And that leads to that third and all important part. There is a need. We are lost. We are lost. We’re not able. We’re not adequate. We face death and the judgment of God; and we are pointed as our way of salvation to the cross of Christ, the Savior who died in our stead for us. “God commendeth His love toward sinners, in that, while we were yet sinners, Christ died in our stead for us” [Romans 5:8].
Then the last, the third, is this. It’s a response. Now we call it faith. We call it trust. We call it “believing in or on,” but it takes it. It takes it. For one to be saved, there must be a response – a need, and Christ, and something in our hearts that responds. “And they said, ‘Believe, believe, and thou shalt be saved’” [Acts 16:31]. And he believed in God with all his house” [Acts 16:34]: a response, faith, trust, acceptance. There has to be something in us to receive: the opening of the heart, the believing, the accepting, the trusting [John 3:16; Ephesians 2:8-9].
Count Zinzendorf [Nikolaus Ludwig von Zinzendorf, 1700-1760] – oh, so fine a young man, but so worldly a young man – in the DÃ¼sseldorf Gallery in Germany, passing by, saw an incomparable Ecce Homo: a picture of Jesus presented with the crown of thorns, and the purple robe, and the reed for a scepter in His hands, and all of the jeering and laughter of the Roman soldiers round Him. Passing by, he was transfixed by that glorious, glorious picture. And underneath, the artist had written in the Latin: hoc thesi protequid fecistiprome. “This have I done for thee. What hast thou done for Me?”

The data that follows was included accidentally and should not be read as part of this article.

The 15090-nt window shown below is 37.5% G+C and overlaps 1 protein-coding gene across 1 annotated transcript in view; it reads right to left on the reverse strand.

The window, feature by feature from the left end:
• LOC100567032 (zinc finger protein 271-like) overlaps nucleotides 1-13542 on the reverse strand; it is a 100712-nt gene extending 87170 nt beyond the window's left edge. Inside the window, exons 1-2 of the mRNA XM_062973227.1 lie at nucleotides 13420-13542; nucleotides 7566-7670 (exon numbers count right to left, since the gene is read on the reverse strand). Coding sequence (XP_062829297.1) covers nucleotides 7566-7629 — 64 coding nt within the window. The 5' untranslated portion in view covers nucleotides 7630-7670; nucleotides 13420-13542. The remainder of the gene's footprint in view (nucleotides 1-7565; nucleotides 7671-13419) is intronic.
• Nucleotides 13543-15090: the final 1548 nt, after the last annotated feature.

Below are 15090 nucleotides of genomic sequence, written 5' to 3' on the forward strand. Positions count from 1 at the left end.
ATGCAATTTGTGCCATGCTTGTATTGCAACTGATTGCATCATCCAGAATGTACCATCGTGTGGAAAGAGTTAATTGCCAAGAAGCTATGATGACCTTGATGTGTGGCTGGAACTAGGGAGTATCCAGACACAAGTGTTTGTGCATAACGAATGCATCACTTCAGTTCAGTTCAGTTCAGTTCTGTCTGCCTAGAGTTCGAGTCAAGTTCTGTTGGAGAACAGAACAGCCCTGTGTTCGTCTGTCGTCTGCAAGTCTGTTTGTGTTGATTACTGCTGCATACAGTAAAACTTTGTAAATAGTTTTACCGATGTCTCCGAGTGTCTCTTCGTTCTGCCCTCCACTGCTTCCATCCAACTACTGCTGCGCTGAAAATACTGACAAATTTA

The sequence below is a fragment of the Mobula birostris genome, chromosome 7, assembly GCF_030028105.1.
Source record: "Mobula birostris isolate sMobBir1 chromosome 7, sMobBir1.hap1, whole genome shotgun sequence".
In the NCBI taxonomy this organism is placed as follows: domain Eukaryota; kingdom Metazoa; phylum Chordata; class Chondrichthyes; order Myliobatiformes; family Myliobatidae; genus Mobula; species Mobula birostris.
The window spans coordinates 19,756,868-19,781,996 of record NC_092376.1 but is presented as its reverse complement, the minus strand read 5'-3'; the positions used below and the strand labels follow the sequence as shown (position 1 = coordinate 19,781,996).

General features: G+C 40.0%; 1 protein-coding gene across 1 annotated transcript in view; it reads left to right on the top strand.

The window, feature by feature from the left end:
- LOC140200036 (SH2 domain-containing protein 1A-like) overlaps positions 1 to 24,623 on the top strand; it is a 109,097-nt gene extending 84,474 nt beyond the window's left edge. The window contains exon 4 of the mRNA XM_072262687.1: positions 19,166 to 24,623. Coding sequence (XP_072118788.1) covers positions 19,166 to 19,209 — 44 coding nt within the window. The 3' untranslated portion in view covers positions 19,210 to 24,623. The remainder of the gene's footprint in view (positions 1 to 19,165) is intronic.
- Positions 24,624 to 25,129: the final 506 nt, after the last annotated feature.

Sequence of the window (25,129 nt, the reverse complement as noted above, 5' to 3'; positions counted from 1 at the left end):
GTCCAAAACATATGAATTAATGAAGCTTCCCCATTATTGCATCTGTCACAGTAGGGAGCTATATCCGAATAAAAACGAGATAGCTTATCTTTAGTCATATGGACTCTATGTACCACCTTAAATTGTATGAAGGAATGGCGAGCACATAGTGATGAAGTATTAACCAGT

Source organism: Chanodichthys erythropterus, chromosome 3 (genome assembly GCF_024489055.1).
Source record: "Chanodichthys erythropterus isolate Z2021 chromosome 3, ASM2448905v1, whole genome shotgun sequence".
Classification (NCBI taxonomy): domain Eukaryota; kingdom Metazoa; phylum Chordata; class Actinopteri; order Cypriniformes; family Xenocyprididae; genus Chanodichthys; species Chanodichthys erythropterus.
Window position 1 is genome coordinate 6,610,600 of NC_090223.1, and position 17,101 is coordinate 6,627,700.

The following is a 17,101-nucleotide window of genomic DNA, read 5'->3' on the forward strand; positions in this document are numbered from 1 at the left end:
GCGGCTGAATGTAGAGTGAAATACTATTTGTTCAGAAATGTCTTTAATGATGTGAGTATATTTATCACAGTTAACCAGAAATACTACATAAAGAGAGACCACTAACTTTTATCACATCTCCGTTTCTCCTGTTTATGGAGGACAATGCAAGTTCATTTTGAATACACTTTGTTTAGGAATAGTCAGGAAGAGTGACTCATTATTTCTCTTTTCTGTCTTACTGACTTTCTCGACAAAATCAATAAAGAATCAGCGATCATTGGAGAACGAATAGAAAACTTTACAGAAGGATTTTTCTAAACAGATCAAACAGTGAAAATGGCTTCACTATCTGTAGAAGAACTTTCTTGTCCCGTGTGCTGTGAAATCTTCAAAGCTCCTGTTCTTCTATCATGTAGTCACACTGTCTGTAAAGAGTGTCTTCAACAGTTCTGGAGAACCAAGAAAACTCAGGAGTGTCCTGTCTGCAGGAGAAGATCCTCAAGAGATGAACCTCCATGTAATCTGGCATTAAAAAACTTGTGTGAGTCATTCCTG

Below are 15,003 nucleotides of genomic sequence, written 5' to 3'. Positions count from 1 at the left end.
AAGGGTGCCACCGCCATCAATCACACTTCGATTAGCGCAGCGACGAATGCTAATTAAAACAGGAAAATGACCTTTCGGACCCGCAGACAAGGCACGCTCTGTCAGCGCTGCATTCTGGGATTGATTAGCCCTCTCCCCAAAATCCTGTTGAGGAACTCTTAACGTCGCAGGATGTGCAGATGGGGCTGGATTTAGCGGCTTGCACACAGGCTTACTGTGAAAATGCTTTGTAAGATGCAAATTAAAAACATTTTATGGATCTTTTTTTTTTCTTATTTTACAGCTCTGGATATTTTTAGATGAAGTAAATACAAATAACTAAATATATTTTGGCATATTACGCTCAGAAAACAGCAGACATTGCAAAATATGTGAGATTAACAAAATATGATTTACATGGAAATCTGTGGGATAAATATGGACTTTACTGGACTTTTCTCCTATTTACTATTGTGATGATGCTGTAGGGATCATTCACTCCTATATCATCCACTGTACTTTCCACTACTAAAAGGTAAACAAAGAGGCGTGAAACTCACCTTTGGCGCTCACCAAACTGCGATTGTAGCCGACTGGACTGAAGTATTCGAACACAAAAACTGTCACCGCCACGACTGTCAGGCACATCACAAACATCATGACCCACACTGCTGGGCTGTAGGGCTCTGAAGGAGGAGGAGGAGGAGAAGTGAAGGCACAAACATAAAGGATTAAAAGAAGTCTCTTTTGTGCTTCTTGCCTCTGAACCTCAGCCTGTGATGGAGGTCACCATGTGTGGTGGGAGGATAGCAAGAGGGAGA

That was the beginning of the first great missionary movement, the Moravians. It began in his life – Count Zinzendorf’s life – as he looked on that picture and answered in his heart that question.
Was it for crimes that I have done,
He groaned upon the tree?
Amazing pity! Grace unknown!
And love beyond degree!
But drops of grief can ne’er repay
the debt of love I owe
Here, Lord, I give myself away;
’tis all that I can do
And you’re saved. And you’re saved. And you’re saved. That’s it. That’s the start and the finish of it. That’s the alpha and the omega of it. That’s the whole middle and the parts of it. That’s it.
So it is not a matter of works. I don’t win it by righteousness. I don’t gain it by ceremonies or rituals. I’m not saved by baptisms or church memberships. I am not saved by being good. I’m not saved by any righteousnesses that I might be able to achieve or to attain [Isaiah 64:6]. It’s not by works [Titus 3:5]. It’s by grace. It’s by the love of God.